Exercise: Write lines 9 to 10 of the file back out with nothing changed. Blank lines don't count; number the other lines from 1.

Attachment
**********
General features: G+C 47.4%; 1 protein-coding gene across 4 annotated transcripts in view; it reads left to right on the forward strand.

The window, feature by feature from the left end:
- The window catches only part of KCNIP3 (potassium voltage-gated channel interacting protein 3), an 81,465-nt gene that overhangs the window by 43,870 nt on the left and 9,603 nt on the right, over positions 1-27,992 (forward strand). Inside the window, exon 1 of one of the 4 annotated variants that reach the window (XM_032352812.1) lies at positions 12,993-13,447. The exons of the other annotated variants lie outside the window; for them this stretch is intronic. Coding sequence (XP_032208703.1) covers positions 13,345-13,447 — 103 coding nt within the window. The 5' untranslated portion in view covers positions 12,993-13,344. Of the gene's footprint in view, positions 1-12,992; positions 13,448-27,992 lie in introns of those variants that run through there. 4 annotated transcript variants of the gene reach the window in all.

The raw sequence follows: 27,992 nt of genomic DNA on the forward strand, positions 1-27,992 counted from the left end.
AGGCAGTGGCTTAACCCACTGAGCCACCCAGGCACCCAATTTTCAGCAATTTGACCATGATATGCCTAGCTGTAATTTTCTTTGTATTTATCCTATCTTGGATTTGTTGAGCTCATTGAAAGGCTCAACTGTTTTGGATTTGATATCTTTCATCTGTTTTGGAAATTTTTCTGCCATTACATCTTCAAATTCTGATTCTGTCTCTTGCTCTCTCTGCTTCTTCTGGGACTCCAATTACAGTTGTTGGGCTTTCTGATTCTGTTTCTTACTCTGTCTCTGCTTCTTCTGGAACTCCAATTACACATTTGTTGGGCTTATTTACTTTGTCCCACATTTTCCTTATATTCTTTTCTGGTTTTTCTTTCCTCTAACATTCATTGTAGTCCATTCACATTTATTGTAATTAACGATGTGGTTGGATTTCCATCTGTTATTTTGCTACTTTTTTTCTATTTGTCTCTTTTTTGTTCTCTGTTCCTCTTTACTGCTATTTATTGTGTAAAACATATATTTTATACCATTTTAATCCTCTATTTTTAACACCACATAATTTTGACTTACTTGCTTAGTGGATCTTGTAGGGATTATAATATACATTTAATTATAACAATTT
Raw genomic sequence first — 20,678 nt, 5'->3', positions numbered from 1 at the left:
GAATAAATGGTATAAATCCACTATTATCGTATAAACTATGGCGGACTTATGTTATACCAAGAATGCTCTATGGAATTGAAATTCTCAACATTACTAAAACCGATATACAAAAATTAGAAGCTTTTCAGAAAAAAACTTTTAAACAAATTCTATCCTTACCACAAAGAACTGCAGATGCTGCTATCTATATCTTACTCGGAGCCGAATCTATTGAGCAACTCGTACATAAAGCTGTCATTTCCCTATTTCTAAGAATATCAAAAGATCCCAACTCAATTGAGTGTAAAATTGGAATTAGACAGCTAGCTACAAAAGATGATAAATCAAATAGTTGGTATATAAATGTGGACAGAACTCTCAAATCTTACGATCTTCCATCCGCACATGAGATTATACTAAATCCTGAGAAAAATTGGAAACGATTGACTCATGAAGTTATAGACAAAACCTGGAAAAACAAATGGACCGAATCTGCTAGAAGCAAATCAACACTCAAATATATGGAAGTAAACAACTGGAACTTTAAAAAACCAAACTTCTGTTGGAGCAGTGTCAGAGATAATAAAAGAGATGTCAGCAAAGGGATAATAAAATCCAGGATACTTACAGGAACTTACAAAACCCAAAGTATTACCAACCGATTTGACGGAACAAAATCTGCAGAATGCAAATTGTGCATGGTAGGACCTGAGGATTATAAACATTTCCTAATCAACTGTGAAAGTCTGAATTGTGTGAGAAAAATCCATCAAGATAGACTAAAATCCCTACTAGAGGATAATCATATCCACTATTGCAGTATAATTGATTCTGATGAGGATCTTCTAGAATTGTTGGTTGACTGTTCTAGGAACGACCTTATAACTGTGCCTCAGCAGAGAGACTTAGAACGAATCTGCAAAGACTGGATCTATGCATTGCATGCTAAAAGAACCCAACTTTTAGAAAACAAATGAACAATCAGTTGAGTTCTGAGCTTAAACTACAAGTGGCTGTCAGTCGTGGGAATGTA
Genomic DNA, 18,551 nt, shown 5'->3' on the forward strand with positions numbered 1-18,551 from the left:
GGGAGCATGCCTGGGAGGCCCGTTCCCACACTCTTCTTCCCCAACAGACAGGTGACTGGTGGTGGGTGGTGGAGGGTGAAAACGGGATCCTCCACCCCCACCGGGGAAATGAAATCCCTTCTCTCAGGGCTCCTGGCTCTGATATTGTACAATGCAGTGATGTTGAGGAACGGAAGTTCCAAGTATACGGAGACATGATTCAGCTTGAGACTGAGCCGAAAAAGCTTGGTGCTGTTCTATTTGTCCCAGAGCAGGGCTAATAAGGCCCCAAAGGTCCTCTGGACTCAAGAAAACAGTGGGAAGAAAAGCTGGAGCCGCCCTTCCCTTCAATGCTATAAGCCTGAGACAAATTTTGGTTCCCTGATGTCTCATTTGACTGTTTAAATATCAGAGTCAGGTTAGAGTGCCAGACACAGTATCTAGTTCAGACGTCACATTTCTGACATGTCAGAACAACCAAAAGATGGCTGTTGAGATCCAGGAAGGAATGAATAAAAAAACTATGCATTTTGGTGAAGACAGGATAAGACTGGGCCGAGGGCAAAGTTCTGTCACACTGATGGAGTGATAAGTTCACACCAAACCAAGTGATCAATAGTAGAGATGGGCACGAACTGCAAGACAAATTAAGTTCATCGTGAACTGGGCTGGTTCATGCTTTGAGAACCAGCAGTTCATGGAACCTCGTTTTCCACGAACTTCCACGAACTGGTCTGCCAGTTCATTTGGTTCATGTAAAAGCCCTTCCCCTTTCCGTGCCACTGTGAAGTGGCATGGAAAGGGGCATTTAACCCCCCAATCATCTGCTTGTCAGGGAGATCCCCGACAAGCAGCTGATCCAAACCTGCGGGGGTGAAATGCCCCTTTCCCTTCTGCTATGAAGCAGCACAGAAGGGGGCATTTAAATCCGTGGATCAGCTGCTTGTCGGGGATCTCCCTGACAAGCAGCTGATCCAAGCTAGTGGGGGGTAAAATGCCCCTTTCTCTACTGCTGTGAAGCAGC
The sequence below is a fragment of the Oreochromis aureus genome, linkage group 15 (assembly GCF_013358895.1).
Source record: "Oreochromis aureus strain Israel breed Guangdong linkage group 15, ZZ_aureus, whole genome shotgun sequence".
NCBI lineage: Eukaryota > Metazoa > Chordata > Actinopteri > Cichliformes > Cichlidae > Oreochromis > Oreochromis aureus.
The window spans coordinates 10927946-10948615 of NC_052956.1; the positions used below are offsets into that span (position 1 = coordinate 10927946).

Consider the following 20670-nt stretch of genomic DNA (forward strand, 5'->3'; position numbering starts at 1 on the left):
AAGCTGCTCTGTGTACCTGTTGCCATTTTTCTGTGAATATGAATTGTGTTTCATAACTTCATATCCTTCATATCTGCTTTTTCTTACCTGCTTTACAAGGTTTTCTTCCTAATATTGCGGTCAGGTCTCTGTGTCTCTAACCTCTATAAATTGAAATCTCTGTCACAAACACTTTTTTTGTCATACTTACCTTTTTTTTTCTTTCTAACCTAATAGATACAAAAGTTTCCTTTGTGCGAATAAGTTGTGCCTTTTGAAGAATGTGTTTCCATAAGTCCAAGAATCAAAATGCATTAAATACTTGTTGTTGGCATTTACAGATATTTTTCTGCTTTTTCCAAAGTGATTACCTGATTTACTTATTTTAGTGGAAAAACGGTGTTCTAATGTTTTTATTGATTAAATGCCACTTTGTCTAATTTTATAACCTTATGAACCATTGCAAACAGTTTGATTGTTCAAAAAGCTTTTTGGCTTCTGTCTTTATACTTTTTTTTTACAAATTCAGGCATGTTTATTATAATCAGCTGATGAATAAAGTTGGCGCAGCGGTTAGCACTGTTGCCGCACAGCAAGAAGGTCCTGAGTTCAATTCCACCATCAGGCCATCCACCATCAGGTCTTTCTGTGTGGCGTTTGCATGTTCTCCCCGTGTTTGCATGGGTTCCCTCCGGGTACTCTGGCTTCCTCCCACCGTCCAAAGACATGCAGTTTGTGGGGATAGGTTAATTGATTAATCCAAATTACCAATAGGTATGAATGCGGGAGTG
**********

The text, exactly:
GGGAGCATGCCTGGGAGGCCCGTTCCCACACTCTTCTTCCCCAACAGACAGGTGACTGGTGGTGGGTGGTGGAGGGTGAAAACGGGATCCTCCACCCCCACCGGGGAAATGAAATCCCTTCTCTCAGGGCTCCTGGCTCTGATATTGTACAATGCAGTGATGTTGAGGAACGGAAGTTCCAAGTATACGGAGACATGATTCAGCTTGAGACTGAGCCGAAAAAGCTTGGTGCTGTTCTATTTGTCCCAGAGCAGGGCTAATAAGGCCCCAAAGGTCCTCTGGACTCAAGAAAACAGTGGGAAGAAAAGCTGGAGCCGCCCTTCCCTTCAATGCTATAAGCCTGAGACAAATTTTGGTTCCCTGATGTCTCATTTGACTGTTTAAATATCAGAGTCAGGTTAGAGTGCCAGACACAGTATCTAGTTCAGACGTCACATTTCTGACATGTCAGAACAACCAAAAGATGGCTGTTGAGATCCAGGAAGGAATGAATAAAAAAACTATGCATTTTGGTGAAGACAGGATAAGACTGGGCCGAGGGCAAAGTTCTGTCACACTGATGGAGTGATAAGTTCACACCAAACCAAGTGATCAATAGTAGAGATGGGCACGAACTGCAAGACAAATTAAGTTCATCGTGAACTGGGCTGGTTCATGCTTTGAGAACCAGCAGTTCATGGAACCTCGTTTTCCACGAACTTCCACGAACTGGTCTGCCAGTTCATTTGGTTCATGTAAAAGCCCTTCCCCTTTCCGTGCCACTGTGAAGTGGCATGGAAAGGGGCATTTAACCCCCCAATCATCTGCTTGTCAGGGAGATCCCCGACAAGCAGCTGATCCAAACCTGCGGGGGTGAAATGCCCCTTTCCCTTCTGCTATGAAGCAGCACAGAAGGGGGCATTTAAATCCGTGGATCAGCTGCTTGTCGGGGATCTCCCTGACAAGCAGCTGATCCAAGCTAGTGGGGGGTAAAATGCCCCTTTCTCTACTGCTGTGAAGCAGC
The sequence below is a fragment of the Oreochromis aureus genome, linkage group 15 (assembly GCF_013358895.1).